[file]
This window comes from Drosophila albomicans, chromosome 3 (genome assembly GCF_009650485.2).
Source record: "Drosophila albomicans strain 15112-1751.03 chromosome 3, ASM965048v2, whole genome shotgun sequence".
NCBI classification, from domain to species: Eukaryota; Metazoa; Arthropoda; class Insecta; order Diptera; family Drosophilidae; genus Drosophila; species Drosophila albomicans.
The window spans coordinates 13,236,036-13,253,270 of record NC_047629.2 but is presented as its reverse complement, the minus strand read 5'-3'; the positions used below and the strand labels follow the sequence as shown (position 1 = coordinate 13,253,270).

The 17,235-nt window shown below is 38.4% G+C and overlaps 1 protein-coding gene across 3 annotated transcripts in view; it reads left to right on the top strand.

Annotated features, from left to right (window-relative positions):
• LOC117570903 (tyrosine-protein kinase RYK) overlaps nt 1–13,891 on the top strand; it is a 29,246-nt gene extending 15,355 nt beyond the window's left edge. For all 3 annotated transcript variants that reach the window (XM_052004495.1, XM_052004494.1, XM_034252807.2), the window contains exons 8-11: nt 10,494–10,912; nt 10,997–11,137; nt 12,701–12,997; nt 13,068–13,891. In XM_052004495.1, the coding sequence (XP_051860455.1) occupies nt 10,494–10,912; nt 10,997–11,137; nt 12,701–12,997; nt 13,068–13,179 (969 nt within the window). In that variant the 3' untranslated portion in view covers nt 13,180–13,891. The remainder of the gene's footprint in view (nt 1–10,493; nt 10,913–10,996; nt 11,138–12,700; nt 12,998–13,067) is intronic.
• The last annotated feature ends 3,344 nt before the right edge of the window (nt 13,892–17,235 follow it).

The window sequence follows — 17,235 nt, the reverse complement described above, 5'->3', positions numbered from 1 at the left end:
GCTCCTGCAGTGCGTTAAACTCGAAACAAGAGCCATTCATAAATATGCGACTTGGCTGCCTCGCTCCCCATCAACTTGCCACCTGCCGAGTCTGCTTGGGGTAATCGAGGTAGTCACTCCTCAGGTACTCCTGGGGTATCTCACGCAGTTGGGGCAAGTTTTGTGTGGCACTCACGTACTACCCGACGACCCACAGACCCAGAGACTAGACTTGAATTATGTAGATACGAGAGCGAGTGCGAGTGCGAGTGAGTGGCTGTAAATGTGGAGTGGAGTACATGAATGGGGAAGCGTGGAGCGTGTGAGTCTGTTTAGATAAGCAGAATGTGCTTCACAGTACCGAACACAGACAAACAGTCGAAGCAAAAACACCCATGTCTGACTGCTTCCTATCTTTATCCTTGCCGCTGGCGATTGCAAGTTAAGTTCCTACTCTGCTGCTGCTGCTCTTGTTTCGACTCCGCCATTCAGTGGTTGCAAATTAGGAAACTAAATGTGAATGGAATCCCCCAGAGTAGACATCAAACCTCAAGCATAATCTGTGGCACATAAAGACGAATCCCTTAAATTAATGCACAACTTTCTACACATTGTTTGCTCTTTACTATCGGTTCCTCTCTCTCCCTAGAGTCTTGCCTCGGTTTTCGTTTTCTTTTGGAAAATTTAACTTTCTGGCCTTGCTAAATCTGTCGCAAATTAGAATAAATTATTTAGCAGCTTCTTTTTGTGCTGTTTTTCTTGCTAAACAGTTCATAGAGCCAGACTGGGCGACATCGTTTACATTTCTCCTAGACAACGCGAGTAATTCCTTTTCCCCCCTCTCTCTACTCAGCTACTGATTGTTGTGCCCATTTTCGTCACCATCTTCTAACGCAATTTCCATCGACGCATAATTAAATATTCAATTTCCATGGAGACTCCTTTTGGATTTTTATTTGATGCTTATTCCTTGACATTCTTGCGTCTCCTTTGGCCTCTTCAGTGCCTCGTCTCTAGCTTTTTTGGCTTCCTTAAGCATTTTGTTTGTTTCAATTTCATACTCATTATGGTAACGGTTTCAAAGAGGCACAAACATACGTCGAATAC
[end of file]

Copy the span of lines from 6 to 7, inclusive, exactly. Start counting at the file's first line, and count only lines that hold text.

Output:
Annotated features, from left to right (window-relative positions):
• LOC117570903 (tyrosine-protein kinase RYK) overlaps nt 1–13,891 on the top strand; it is a 29,246-nt gene extending 15,355 nt beyond the window's left edge. For all 3 annotated transcript variants that reach the window (XM_052004495.1, XM_052004494.1, XM_034252807.2), the window contains exons 8-11: nt 10,494–10,912; nt 10,997–11,137; nt 12,701–12,997; nt 13,068–13,891. In XM_052004495.1, the coding sequence (XP_051860455.1) occupies nt 10,494–10,912; nt 10,997–11,137; nt 12,701–12,997; nt 13,068–13,179 (969 nt within the window). In that variant the 3' untranslated portion in view covers nt 13,180–13,891. The remainder of the gene's footprint in view (nt 1–10,493; nt 10,913–10,996; nt 11,138–12,700; nt 12,998–13,067) is intronic.